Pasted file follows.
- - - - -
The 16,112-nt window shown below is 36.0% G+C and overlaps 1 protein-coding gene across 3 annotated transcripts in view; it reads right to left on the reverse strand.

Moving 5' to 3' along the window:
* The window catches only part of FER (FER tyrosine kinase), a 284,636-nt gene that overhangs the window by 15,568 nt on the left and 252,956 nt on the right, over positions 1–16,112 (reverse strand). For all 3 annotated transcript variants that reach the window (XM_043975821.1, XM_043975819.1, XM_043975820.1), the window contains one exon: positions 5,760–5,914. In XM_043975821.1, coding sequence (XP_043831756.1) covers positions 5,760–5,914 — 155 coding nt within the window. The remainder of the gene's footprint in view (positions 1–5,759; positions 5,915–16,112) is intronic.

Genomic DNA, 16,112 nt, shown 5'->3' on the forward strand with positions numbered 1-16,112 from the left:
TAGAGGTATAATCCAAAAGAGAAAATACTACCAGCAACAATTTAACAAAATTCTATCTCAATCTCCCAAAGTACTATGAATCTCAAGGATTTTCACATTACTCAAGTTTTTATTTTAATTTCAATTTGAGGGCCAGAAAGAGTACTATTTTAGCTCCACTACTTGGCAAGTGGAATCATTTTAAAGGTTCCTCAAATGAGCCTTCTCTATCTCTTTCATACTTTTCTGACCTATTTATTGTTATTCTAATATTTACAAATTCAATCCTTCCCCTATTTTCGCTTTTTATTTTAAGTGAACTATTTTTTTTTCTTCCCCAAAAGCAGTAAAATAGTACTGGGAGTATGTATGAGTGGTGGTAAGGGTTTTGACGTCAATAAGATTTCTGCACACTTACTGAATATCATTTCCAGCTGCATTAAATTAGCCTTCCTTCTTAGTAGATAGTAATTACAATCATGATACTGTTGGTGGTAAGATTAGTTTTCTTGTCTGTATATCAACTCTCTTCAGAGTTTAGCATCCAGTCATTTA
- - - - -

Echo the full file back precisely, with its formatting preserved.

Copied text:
The 16,112-nt window shown below is 36.0% G+C and overlaps 1 protein-coding gene across 3 annotated transcripts in view; it reads right to left on the reverse strand.

Moving 5' to 3' along the window:
* The window catches only part of FER (FER tyrosine kinase), a 284,636-nt gene that overhangs the window by 15,568 nt on the left and 252,956 nt on the right, over positions 1–16,112 (reverse strand). For all 3 annotated transcript variants that reach the window (XM_043975821.1, XM_043975819.1, XM_043975820.1), the window contains one exon: positions 5,760–5,914. In XM_043975821.1, coding sequence (XP_043831756.1) covers positions 5,760–5,914 — 155 coding nt within the window. The remainder of the gene's footprint in view (positions 1–5,759; positions 5,915–16,112) is intronic.

Genomic DNA, 16,112 nt, shown 5'->3' on the forward strand with positions numbered 1-16,112 from the left:
TAGAGGTATAATCCAAAAGAGAAAATACTACCAGCAACAATTTAACAAAATTCTATCTCAATCTCCCAAAGTACTATGAATCTCAAGGATTTTCACATTACTCAAGTTTTTATTTTAATTTCAATTTGAGGGCCAGAAAGAGTACTATTTTAGCTCCACTACTTGGCAAGTGGAATCATTTTAAAGGTTCCTCAAATGAGCCTTCTCTATCTCTTTCATACTTTTCTGACCTATTTATTGTTATTCTAATATTTACAAATTCAATCCTTCCCCTATTTTCGCTTTTTATTTTAAGTGAACTATTTTTTTTTCTTCCCCAAAAGCAGTAAAATAGTACTGGGAGTATGTATGAGTGGTGGTAAGGGTTTTGACGTCAATAAGATTTCTGCACACTTACTGAATATCATTTCCAGCTGCATTAAATTAGCCTTCCTTCTTAGTAGATAGTAATTACAATCATGATACTGTTGGTGGTAAGATTAGTTTTCTTGTCTGTATATCAACTCTCTTCAGAGTTTAGCATCCAGTCATTTA